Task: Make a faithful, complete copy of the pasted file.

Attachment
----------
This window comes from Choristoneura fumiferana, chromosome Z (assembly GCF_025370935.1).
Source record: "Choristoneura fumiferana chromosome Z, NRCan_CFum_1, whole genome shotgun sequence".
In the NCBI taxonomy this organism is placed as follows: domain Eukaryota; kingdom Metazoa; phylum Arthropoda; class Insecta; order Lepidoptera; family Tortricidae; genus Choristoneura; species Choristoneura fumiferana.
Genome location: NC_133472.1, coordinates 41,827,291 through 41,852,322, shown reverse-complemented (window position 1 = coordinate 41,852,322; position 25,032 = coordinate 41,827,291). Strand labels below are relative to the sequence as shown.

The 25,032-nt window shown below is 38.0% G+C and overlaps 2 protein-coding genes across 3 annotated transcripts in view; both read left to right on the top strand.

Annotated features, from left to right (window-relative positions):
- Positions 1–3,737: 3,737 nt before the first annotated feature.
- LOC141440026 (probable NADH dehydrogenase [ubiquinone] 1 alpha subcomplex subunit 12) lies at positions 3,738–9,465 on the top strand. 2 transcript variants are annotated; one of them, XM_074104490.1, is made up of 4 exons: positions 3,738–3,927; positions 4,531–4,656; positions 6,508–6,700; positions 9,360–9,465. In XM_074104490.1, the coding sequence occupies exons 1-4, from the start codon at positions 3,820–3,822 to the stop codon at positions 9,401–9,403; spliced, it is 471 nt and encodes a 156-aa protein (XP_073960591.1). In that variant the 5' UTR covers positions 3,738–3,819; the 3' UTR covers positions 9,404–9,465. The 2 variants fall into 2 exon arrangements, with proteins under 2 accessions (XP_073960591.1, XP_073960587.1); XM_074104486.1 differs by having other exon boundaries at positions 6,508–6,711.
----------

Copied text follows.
This window comes from Choristoneura fumiferana, chromosome Z (assembly GCF_025370935.1).
Source record: "Choristoneura fumiferana chromosome Z, NRCan_CFum_1, whole genome shotgun sequence".
In the NCBI taxonomy this organism is placed as follows: domain Eukaryota; kingdom Metazoa; phylum Arthropoda; class Insecta; order Lepidoptera; family Tortricidae; genus Choristoneura; species Choristoneura fumiferana.
Genome location: NC_133472.1, coordinates 41,827,291 through 41,852,322, shown reverse-complemented (window position 1 = coordinate 41,852,322; position 25,032 = coordinate 41,827,291). Strand labels below are relative to the sequence as shown.

The 25,032-nt window shown below is 38.0% G+C and overlaps 2 protein-coding genes across 3 annotated transcripts in view; both read left to right on the top strand.

Annotated features, from left to right (window-relative positions):
- Positions 1–3,737: 3,737 nt before the first annotated feature.
- LOC141440026 (probable NADH dehydrogenase [ubiquinone] 1 alpha subcomplex subunit 12) lies at positions 3,738–9,465 on the top strand. 2 transcript variants are annotated; one of them, XM_074104490.1, is made up of 4 exons: positions 3,738–3,927; positions 4,531–4,656; positions 6,508–6,700; positions 9,360–9,465. In XM_074104490.1, the coding sequence occupies exons 1-4, from the start codon at positions 3,820–3,822 to the stop codon at positions 9,401–9,403; spliced, it is 471 nt and encodes a 156-aa protein (XP_073960591.1). In that variant the 5' UTR covers positions 3,738–3,819; the 3' UTR covers positions 9,404–9,465. The 2 variants fall into 2 exon arrangements, with proteins under 2 accessions (XP_073960591.1, XP_073960587.1); XM_074104486.1 differs by having other exon boundaries at positions 6,508–6,711.